Wednesday, August 25, 2004

The Sermon on the Plain 

My RCIA instructor, knowing I was struggling with the concept of moral living leading inevitably to suffering, sent me a wonderful paper by Brother Giorgio Gonella: "Song of the Beatitudes." I can't copy the paper here, since it's under copyright, but I believe I can pass along some of the flavor of it. And the fact that this instructor is not just going through the motions, but is trying to reach me, trying to teach me, makes me feel at home.

The paper talks about the sermon on the plain and says that Jesus is not speaking on a moral level when he says, blessed are you that hunger, blessed are you who weep, etc. here's an excerpt:

Jesus is not talking about rewards or merits or exalting good, holy people. Jesus is speaking about "up and down." God will come "down" in order to lift "up" those who have been pushed "down," and with this hope God cheers them "up," and congratulates them.

The God of the Beatitudes is not the God of the official Jewish theology, who rewards the good and chastises the bad. Nor is this God a "bookkeeper," boringly weighing people's merits and sins, deciding what to do with them. The God of which Jesus is the herald is different. This God forgets about merits and sins and sees only the pain of those bowed down. This God's compassion does not depend on whether people are good or bad; it has to do with the fact that they are bowed down.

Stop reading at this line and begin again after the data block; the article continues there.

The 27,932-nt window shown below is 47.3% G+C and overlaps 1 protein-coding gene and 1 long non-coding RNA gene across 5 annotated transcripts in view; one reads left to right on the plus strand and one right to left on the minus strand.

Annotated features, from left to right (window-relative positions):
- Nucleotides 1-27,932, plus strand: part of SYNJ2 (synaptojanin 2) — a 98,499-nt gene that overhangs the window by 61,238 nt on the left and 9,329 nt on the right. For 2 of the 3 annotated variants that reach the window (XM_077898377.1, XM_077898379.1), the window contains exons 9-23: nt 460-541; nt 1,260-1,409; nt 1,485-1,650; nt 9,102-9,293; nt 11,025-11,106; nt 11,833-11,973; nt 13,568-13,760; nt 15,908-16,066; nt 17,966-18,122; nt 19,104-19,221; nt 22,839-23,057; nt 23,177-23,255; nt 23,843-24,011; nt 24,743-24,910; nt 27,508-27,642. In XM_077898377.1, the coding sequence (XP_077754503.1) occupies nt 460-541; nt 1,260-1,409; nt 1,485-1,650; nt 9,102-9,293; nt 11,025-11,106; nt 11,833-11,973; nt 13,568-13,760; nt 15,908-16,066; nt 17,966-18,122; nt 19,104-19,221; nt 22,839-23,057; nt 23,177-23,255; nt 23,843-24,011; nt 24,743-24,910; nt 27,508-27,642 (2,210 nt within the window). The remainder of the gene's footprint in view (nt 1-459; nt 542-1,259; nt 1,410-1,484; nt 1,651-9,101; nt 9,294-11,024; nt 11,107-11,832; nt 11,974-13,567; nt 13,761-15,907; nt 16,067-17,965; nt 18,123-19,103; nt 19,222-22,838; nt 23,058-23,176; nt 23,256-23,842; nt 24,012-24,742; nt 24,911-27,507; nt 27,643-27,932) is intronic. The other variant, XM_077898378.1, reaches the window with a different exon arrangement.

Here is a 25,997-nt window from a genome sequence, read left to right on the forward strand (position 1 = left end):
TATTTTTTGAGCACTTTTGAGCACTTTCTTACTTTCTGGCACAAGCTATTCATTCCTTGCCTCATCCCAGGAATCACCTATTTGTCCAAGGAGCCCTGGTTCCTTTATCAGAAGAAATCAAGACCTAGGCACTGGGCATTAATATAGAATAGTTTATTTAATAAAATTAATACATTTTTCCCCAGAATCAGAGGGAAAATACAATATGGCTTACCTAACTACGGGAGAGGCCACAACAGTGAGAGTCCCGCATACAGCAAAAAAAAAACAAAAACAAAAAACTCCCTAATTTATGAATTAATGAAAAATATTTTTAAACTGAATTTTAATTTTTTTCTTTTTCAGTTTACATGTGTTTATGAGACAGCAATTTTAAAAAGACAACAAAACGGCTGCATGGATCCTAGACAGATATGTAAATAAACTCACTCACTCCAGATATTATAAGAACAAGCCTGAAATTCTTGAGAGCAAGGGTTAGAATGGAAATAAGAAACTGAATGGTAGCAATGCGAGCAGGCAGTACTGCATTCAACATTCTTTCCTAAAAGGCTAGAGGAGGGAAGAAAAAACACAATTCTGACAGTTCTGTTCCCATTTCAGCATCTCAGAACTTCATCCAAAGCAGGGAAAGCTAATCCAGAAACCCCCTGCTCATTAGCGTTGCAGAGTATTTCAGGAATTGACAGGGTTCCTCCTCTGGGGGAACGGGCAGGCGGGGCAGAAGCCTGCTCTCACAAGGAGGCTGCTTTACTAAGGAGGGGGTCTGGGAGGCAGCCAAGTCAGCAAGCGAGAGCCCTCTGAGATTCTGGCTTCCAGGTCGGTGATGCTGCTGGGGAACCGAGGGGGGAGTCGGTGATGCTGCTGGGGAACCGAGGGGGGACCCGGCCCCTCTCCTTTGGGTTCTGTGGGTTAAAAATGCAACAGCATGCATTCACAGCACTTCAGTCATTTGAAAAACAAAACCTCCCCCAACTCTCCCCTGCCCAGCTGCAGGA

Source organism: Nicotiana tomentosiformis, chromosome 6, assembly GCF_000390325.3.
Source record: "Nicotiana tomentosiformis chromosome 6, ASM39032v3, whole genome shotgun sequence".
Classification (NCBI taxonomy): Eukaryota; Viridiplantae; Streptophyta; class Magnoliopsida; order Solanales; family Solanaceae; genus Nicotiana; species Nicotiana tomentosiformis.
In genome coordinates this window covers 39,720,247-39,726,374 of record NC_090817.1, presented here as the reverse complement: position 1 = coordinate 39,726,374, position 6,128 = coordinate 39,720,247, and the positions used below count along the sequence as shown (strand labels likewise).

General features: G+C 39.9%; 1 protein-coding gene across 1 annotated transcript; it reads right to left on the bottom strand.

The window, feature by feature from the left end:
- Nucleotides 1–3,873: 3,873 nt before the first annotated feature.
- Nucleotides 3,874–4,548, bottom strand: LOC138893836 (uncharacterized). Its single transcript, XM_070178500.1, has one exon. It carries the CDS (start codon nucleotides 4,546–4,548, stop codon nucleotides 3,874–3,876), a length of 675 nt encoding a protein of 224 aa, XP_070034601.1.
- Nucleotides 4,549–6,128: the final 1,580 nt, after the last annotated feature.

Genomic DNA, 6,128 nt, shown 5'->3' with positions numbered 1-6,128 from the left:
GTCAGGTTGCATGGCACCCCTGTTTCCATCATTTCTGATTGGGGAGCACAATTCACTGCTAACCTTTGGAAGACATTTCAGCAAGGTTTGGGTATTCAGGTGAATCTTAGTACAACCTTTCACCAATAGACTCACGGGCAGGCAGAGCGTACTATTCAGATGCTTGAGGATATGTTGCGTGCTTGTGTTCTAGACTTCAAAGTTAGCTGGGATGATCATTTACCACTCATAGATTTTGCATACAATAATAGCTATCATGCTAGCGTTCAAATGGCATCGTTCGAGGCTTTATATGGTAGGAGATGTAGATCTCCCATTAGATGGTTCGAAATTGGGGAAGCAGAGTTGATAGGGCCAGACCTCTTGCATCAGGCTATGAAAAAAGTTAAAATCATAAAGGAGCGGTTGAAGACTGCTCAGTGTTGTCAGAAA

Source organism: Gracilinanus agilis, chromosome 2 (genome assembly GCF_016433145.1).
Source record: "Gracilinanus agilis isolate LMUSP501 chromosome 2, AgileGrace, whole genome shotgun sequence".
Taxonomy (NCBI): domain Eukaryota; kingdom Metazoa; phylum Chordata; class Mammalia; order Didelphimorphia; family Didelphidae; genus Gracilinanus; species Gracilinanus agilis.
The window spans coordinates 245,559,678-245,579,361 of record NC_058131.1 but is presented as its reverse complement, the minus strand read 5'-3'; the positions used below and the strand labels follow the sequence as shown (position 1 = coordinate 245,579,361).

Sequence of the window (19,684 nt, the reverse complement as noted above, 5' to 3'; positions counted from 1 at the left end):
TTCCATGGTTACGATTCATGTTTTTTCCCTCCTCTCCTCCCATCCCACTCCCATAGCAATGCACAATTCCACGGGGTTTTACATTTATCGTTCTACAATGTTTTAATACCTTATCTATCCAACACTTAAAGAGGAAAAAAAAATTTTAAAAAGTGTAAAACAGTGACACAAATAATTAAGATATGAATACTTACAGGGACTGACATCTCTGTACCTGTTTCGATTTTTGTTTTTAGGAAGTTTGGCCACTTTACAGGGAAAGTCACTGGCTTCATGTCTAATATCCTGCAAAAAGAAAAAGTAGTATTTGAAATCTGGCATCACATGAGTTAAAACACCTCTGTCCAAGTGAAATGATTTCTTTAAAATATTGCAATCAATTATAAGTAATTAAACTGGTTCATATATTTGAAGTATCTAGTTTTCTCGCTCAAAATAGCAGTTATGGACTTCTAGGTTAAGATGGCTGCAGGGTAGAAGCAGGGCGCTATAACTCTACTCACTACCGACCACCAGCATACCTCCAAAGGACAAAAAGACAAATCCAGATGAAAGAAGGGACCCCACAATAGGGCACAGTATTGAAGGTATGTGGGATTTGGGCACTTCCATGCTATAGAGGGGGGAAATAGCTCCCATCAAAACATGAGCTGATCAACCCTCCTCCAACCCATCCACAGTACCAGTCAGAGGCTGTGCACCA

The paper goes on to discuss the sermon on the mount where Jesus tells us about how our spirit should be whether we are poor and downtrodden or not:

He proclaims as blessed not the poor of society, but those who have made themselves humble and meek. Not those who are short of food, but those who hungrily pursue justice and righteousness. Not those who are abused, but those who are persecuted for the sake of justice.... blessed are the merciful, the peacemakers, the pure of heart. Jesus does not promote self-inflicted renunciations or ascetic discipline. He promotes solidarity--solidarity with God, the defender of the afflicted, solidarity with the poor, the king's friends.

While we tend to exalt skill and competence, the Beatitudes exalt the "bite" of need, the condition of one who is empty. They exalt desire, want, lack. They exalt, as a psychologist once wrote, "the emptied and deflated ego." The Beatitudes raise the value of empty, abandoned ground because it is open space for God's visit.

So, as Brother Gonella explains it, Jesus addresses the rich and the full as unhappy and unlucky because their approach to to God, if they have one, is shallow. "Life has made some of the blessed empty," Gonella says, "others have decided to empty themselves."

I'll be reading this paper, (it is six pages single spaced, so I haven't included too much of it here) over several times because it does help approach the question of suffering quite well. Perhaps, after all, God does not expect me to beat myself up and empty my pockets... perhaps He wants me to cry for the injustices of the world and realize, no matter how much I have, I have nothing without Him.

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